Astronomers have obtained the most detailed picture of a distant star
This is the most detailed photograph of the surface of a star other than the Sun, and also the first image taken by ALMA telescope.
An international team of astronomers led by researcher from the Dublin Institute of advanced studies (DIAS) Iman O Gorman (Eamon O’gorman) received the Betelgeuse in high resolution. This is the most detailed photograph of the surface of a star other than the Sun, and also the first image taken by ALMA telescope (Atacama Large Millimeter Array). The work of scientists is available on the server preprints ArXiv.org.
Red giant Betelgeuse is in the constellation of Orion is removed from earth at a distance of 643 ± 146 light years.
The volume of the star exceeds the size of our sun about a billion times.
By conservative estimates, if Betelgeuse placed in the center of the Solar system, it will fill the orbit of Mars, and the maximum is Jupiter. Being ninth on the brightness of a star in the night sky, it is considered an ideal target for astronomical observations.
In 2009, the researchers noticed that over the past 15 years, the visible magnitude of the star has decreased by about 15 percent. The change may have several explanations: first, it can be a periodic fluctuation of the diameter of a celestial body; second, an artifact of observations, which is associated with the irregular shape of Betelgeuse; third, the star could move to the last stage of its evolution. In order to better understand the processes that happen on a celestial body, scientists have been observing it with telescopes.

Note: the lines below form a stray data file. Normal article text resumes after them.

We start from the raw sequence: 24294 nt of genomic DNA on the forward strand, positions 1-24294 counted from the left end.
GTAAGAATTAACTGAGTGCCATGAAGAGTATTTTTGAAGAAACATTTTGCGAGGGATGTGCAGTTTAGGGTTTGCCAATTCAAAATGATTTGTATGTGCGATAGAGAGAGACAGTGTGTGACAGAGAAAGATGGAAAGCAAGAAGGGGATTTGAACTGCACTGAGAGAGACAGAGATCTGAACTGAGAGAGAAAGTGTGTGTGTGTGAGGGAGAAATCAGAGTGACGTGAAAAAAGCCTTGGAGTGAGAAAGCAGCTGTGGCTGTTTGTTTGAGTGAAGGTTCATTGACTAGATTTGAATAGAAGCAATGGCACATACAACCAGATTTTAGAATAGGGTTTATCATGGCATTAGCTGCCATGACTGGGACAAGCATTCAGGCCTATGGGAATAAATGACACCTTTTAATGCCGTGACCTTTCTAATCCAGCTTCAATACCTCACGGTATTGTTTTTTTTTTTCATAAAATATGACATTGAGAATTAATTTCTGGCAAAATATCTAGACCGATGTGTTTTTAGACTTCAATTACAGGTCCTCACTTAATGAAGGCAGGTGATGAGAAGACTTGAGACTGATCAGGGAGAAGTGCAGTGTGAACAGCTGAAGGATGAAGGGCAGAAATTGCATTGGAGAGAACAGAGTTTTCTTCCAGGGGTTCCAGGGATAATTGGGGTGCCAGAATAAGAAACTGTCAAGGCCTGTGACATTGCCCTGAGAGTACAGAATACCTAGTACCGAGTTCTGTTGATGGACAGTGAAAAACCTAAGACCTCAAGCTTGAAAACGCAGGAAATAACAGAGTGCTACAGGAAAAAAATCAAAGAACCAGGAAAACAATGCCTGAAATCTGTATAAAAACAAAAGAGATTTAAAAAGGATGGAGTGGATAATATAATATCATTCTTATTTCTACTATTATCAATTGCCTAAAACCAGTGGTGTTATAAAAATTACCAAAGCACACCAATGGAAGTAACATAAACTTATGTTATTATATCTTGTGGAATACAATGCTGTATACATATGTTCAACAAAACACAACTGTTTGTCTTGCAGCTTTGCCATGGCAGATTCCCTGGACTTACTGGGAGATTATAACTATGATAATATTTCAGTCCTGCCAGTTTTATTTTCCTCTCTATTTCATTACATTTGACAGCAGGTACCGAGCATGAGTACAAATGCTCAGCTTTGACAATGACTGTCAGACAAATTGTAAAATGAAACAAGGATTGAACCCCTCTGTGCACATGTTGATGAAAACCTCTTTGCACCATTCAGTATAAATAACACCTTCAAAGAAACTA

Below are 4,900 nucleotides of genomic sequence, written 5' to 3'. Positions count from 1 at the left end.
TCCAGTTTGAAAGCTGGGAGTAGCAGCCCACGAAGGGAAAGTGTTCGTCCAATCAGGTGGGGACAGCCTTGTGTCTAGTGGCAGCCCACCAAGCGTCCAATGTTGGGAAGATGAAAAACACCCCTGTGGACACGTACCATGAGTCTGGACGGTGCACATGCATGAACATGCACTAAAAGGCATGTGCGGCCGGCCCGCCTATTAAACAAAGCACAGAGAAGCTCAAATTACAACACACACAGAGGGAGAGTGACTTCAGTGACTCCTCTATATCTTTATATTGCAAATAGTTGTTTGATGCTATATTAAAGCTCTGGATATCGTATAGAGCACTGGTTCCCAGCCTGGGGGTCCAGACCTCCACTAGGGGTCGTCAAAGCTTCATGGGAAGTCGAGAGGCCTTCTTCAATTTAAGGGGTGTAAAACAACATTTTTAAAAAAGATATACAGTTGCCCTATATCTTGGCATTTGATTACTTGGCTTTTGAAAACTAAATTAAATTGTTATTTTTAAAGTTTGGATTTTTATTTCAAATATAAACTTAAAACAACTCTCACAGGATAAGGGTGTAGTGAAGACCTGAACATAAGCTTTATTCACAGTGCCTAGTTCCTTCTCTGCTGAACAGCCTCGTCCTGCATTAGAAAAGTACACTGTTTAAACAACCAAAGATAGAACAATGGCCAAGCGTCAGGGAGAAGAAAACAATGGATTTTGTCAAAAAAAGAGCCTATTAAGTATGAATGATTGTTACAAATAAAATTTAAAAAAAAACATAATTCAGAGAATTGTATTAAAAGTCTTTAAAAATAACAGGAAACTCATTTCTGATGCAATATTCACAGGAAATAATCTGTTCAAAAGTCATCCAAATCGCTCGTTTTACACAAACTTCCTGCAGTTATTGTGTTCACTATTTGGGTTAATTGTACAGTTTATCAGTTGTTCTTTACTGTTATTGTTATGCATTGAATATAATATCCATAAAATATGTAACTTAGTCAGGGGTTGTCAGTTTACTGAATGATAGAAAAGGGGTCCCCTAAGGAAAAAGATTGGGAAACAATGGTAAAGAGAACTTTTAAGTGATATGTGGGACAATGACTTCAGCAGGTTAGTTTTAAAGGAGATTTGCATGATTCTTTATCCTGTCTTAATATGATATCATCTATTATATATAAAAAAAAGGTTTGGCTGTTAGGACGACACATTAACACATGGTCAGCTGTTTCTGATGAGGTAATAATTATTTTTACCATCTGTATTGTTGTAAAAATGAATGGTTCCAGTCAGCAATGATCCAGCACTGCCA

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New to the submillimeter range has been obtained with the radio interferometer ALMA November 9, 2015. It can be seen that the inner atmosphere of Betelgeuse heated unevenly. The temperature of the large “spots” of about 1000 degrees Kelvin above the temperature of surrounding surface (at a distance of 1.3 radii of stars she is 2760 Kelvin). Astronomers believe that this may be due to the variability of the magnetic field — a similar phenomenon is observed in the Sun.
Now Betelgeuse is in the last stage of the evolution of large stars. Most likely the end of her life will be the supernova of the second type: this can occur with the same probability as tomorrow and in a thousand years. When this happens, Betelgeuse can be seen in the afternoon on the sky as a shining point.